The social structure of human ancestors could be like gorillas
Exploring the sagittal crest of the four species of monkeys, scientists have found indication of its relationship to social hierarchy. The authors concluded that this bone formation on the top of the skull grow not only as an evolutionary advantage for the attachment of masticatory muscles, but also due to sexual selection. Article anthropologists published in the Journal of Anatomy.
“We found that in the case of males gorillas and orangutans not only chewing stimulates the formation of comb — says Catherine Balolia from the Australian national University, lead author of the study. — This is also a social element: for example, females prefer males gorillas with large sagittal crests”. The authors say that this discovery may indicate the social interaction of the extinct relatives of humans, as some of them possessed such formations in the skull.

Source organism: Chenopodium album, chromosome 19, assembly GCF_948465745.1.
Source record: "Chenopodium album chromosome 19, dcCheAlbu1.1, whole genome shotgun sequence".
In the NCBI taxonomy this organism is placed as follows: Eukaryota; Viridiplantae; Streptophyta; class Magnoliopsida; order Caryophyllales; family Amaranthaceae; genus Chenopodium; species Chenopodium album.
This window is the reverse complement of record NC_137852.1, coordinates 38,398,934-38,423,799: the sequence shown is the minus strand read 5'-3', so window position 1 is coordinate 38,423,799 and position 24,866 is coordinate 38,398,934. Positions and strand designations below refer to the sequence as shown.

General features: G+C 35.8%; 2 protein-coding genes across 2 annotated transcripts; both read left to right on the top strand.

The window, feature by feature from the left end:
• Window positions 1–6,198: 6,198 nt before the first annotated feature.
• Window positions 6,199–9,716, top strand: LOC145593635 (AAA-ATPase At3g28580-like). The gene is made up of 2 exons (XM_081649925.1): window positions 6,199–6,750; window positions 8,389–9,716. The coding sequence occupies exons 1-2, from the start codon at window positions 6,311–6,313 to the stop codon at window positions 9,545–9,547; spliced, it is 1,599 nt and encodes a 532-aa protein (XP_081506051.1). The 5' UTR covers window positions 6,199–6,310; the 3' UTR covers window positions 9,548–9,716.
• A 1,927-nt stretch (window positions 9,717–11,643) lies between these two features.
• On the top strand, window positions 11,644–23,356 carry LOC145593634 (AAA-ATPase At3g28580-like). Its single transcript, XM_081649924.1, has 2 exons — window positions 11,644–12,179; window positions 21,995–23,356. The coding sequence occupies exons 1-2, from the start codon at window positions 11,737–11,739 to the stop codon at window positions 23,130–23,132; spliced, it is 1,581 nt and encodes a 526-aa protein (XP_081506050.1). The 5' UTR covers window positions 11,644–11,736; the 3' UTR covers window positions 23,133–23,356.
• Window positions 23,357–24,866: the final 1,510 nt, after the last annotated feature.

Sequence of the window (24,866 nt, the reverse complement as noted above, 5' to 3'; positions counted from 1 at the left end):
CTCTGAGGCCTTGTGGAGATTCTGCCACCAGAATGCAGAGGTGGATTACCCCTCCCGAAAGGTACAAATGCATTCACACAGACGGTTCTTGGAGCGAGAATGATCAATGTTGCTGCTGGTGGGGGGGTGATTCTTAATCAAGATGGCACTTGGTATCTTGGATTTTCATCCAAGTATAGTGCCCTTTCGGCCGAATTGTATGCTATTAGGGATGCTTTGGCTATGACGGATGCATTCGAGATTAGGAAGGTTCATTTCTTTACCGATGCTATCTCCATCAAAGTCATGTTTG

“We might be able to establish that some of our extinct relatives had a social system similar to an existing gorillas have, adds Dr. Balolia. — This would be the first information about their social behavior, since fossils almost nothing allow you to learn about how they chose their partners.”
The researchers studied three-dimensional scans of skulls and found two prove their hypothesis. “Gorilla males establish social dominance soon after the emergence of wisdom teeth, adds the author. We found that the sagittal crest appears at the same time, that is, coincides with the time of the establishment of dominance. The orangutans some males can become dominant enough later, already as adults, and a sagittal crest which also appears later.” In addition, statistical modeling shows that the ridge in these species is greater than would be expected on the assumption that additional space for the attachment of chewing muscles — its only function.